They’re mesmerizing as they flash across the sky and I have yet to meet a child who isn’t captivated by the idea of shooting stars. Sadly, those shooting stars can be so elusive, often missed due to a blink of the eye. That makes meteor showers even more special to our sky watching kids. For them, watching an entire sky filled with shooting stars is like a dream come true! We’ve watched a few meteor showers with our aspiring young astronomers and have developed our top tips for how to watch a meteor shower with your kids.
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Tip #1 – Learn about the meteor showers from NASA. On their site you can learn about what meteor showers are coming up, when they are happening, when they are peaking and most importantly, which areas of the world will have the best opportunity to view the shower. NASA provides all of this information. They also issue special reports such as on the upcoming 2016 Perseid Meteor Shower, which this year is going to experience a cosmic outburst, which means we will see double the number of meteors this year over previous years. The Perseid Meteor shower is going to peak on August 11 and 12, 2016, so this will be a great opportunity for you to watch a meteor shower with your kids.
Tip #2 – Once you have your day and time, try to move as far away from the City as possible. The amount of light pollution created by City lights is immense and makes it almost impossible to see the stars and skies. The farther out you go, the more stars and shooting stars you will see. Maybe use this as the perfect opportunity to plan a family camping trip.
Tip #3 – Head out at least 30 minutes before you intend to start watching the meteor show, this will give your eyes time to adjust. Also limit the use of all light sources so your night vision can become the most effective possible.
Tip #4 – The moon is not your friend! There isn’t much you can do if the moon is full during a meteor shower, but know that the light from the moon can impact your ability to star gaze almost as much as light pollution.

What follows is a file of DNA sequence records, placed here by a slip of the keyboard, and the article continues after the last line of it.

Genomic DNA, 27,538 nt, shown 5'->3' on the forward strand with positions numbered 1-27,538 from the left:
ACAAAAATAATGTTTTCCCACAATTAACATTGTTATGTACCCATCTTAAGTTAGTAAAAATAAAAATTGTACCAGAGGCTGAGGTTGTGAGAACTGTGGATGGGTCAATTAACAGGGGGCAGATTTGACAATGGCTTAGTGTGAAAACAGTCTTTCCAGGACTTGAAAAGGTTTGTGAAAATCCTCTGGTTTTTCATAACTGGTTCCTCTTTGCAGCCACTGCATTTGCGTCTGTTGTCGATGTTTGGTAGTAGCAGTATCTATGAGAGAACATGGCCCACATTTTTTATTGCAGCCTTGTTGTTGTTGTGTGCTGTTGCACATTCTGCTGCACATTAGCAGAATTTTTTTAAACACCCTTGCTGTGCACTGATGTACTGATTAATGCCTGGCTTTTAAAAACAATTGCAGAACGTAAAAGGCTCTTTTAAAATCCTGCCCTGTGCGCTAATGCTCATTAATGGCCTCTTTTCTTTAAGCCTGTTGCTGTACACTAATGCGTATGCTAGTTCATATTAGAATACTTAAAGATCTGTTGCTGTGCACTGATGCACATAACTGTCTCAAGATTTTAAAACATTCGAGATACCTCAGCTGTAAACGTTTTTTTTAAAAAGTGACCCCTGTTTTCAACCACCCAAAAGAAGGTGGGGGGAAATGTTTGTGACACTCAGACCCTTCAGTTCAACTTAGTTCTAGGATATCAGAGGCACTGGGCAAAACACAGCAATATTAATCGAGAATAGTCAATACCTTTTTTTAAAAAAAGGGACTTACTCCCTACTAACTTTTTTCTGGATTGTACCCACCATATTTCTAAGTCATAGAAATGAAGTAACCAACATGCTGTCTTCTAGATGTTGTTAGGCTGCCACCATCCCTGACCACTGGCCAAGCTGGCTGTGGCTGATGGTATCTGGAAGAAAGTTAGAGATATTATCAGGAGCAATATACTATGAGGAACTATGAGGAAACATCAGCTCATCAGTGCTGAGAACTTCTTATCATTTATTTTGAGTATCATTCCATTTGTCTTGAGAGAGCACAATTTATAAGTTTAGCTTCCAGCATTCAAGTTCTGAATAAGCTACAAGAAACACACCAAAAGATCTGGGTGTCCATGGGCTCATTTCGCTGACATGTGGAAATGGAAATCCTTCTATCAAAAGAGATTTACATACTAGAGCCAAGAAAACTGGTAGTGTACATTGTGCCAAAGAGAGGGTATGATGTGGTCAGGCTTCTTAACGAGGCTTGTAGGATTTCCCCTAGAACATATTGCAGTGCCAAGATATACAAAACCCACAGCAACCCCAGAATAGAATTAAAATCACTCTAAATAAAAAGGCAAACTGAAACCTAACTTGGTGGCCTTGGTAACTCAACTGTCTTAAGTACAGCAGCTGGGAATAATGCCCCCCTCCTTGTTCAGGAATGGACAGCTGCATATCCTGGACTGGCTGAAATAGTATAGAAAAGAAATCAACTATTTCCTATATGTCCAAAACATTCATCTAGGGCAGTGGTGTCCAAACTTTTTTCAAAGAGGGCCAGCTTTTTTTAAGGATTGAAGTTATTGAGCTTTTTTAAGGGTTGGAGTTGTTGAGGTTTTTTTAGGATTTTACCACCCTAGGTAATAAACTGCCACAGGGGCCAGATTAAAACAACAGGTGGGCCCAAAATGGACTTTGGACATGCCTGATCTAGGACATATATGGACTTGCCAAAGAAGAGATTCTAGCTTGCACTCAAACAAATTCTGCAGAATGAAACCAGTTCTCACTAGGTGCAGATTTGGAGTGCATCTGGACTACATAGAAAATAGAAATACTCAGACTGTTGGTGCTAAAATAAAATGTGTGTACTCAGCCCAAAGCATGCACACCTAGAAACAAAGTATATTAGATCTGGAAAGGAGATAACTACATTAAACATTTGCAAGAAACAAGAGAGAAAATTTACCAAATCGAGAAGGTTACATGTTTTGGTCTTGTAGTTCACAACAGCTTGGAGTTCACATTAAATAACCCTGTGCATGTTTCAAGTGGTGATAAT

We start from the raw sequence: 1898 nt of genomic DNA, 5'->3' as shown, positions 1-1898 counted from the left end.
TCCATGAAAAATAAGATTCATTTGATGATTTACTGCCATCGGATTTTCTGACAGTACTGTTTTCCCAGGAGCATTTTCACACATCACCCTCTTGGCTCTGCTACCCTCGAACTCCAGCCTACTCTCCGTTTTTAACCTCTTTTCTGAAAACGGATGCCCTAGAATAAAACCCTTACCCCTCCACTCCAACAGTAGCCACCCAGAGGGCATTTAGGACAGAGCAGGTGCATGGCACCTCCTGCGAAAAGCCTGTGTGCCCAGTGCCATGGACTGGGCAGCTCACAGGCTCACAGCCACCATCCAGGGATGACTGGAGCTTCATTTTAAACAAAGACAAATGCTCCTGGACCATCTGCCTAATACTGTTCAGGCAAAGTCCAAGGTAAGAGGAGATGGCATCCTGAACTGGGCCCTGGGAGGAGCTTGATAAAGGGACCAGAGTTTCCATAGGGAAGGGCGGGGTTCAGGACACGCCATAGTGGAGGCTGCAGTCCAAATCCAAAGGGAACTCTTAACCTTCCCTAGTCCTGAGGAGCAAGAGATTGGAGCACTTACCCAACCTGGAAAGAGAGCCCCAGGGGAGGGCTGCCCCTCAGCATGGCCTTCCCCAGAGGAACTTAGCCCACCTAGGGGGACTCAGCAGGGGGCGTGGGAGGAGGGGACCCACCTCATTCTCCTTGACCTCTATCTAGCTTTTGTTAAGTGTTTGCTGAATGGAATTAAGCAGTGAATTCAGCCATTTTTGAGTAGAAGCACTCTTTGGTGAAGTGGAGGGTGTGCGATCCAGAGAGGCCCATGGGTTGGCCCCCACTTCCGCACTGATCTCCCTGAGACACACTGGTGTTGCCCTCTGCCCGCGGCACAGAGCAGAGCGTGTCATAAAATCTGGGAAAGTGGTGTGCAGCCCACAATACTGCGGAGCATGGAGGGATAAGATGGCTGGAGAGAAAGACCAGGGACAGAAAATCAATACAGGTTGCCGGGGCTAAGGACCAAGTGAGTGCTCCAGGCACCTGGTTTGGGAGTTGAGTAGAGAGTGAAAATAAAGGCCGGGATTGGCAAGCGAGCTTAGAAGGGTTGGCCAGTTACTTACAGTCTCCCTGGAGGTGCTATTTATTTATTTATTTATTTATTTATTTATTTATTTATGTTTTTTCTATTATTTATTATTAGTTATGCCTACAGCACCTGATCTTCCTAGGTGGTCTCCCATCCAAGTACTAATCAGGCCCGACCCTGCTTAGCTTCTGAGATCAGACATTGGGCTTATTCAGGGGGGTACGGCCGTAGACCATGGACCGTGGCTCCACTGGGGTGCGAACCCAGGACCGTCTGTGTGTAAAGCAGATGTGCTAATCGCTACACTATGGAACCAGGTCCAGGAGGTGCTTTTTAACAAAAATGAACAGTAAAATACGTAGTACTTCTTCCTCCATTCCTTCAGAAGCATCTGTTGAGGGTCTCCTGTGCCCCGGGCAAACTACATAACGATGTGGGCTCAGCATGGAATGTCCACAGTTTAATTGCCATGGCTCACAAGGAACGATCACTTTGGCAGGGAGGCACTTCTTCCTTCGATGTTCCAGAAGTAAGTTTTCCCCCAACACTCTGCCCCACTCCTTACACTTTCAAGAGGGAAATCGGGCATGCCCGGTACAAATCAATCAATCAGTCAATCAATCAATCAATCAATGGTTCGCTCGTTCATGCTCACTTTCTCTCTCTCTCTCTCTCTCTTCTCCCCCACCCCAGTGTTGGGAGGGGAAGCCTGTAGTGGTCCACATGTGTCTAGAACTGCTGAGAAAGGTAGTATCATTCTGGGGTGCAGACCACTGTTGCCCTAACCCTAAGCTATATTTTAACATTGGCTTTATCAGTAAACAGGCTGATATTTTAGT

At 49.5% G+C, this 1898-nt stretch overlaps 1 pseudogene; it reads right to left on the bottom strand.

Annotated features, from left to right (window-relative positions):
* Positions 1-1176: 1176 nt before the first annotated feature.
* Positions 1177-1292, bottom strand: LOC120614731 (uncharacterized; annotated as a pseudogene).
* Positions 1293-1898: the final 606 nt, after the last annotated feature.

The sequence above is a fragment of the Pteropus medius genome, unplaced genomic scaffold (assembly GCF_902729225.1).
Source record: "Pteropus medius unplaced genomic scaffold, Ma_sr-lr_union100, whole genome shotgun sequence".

Tip #5 – Dress appropriately. Wear layers and have a blanket handy. Even if it’s just to put on the ground for you to sit or lie on. Remember you will be sitting and waiting for a long time at the coolest part of the night. So plan to stay warm.
Tip #6 – Plan for comfort. Chairs, blankets, whatever you need to rest comfortably while you wait to catch Mother Nature’s spectacular show. Keep in mind too, that your kids are likely going to be either staying up really late, or getting up really early. Keeping them comfortable will help make the whole experience more pleasurable despite the sleep disruptions.
Tip #7 – Divide up the sky and have each member of the family focus on a different part of the sky. When they see a meteor they can shout meteor and point! This makes for a fun “hide & seek” type game for the kids.
Tip #8 – If you have a budding astronomer on your hands, consider installing a star gazing app on your tablet or phone. We use one called Skyview and it’s free. Simply point your device at the sky and it will highlight all the stars and constellations so you know what you are looking at. This keeps my boys busy for ages! But the app will not show the meteors, so put it away once the show starts, and be careful not to mess with your night vision.
Tip #9 – Watch for different colours. Some meteor showers are extremely colourful. So pay close attention and see what colours you notice in the sky. Some meteors will also leave a tail, known as a train, behind them that can last for a while. Watch for those special events.
Tip #10 – Most importantly, have fun. These moments under the stars are where treasured memories are formed, family bonds strengthened and happiness blossoms.
Some science behind meteor showers:
Meteor showers are caused by Earth’s orbit intersecting with clusters of space debris usually caused by comets. Rocks (most are no bigger than a grape) and dust are flung at Earth’s atmosphere at an estimated 212,433 km/hr. They burn up as they enter the atmosphere causing the streaking and fireball effect we see in the skies and call meteors or shooting stars.
Meteors are fast. Traveling at 22 to 44 miles per second. Don’t blink!
The Perseid Meteor showers happen every year and at it’s peak we will see up to 100 meteors per hour. With the outburst this year (2016), we can expect up to 200 meteors per hour. So don’t miss this amazing show from nature when it peaks on August 11 and 12, 2016. It will be the perfect opportunity to bond under the stars and watch a meteor shower as a family.
Great, kid friendly books to learn more about meteors and astronomy: